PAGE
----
Doesn't it get you when you write a long well argues non rant and nobody pays attention. Read it a couple of times but not had time or thought to comment. My thoughts have moved beyond the simple legitimacy of the UN and soveriegn nations. Westphalia is outdated. The question I have to ask is why anybody should be forced to live in a situation where violence, oppression and the legitmate rule of law are not present. Democracy is a vital step to individual determination. If not everybody feels their faith strongly enough to walk around in burqas then why should they be forced to.
I take the "neo con" position of rolling out the liberty.
You say"And who is to say that the damage done to the UN was not a partial cause of that body's inability to act in Darfur". That is where you stray from well meaning to outright fantasy. The UN has proven time and time again to be a talking shop. Protests against the US and Britain and the ongoing notion of soveriegnty were what constrained real soldiers from stopping Darfur

2 October 2004 at 11:48 PM  
Blogger Greyshade said...

I agree that the Westphalian reverence for national sovereignty is dated and that there are circumstances (Rwanda, Kosovo) where the actions of a sovereign state against its own citizens would justify intervention. I don't go along with the idea that the USA can intervene to spread democracy or uphold human rights "as they see fit". That level of power corrupts a nation as surely as an individual. And what happens when China is the dominant military power in the world. I'd sooner focus our efforts on reforming the UN (removing the veto from permanent members of the Security Council).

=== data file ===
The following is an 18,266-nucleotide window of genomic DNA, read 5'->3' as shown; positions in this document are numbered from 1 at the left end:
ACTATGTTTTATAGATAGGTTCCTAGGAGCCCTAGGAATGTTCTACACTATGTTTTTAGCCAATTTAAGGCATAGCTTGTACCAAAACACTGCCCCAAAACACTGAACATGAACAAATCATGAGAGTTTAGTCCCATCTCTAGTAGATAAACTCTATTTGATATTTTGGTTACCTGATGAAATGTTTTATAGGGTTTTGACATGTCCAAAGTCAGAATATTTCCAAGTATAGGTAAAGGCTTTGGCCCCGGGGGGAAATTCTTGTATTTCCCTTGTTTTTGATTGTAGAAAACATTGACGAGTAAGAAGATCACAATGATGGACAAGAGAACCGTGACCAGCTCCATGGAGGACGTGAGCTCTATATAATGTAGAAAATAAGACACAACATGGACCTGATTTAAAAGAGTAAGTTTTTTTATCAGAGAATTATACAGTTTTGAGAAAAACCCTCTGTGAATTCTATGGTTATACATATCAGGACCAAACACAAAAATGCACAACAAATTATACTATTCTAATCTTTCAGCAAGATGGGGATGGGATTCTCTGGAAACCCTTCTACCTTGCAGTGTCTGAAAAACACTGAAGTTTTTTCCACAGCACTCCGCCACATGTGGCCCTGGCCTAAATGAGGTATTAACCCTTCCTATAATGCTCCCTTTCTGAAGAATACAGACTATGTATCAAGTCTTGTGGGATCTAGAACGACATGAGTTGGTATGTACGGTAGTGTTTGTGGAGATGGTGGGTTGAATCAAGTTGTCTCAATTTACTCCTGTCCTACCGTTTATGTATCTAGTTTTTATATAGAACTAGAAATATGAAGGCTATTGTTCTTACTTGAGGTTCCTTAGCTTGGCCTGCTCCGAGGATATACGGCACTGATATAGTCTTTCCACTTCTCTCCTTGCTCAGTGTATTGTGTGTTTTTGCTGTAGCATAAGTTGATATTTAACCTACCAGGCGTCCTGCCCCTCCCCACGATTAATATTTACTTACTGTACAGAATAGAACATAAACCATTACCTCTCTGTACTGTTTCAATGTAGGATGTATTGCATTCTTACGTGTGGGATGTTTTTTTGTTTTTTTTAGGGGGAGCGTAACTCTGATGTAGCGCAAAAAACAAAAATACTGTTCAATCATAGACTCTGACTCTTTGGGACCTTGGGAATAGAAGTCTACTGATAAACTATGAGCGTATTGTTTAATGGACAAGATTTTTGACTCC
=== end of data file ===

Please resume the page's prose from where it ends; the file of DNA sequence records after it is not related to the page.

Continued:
The UN is not completely broken. It authorised the military action in Afghanistan but not in Iraq. The difference of opinion between USA, UK and the rest of the Security Council was that Blair and Bush claimed that the threat of Iraqi WMDs was so imminent that it would be dangerous to allow the weapons inspectors to finish their job. The others disagreed and they have now been proved right.
I hope that regime change in Iraq will lead to a stable democracy rather than a failed state but the jury is still out. Either way it was a risk that many wiser heads including that of George Bush Senior did not consider worth taking.

3 October 2004 at 5:41 PM  
Blogger sagenz said...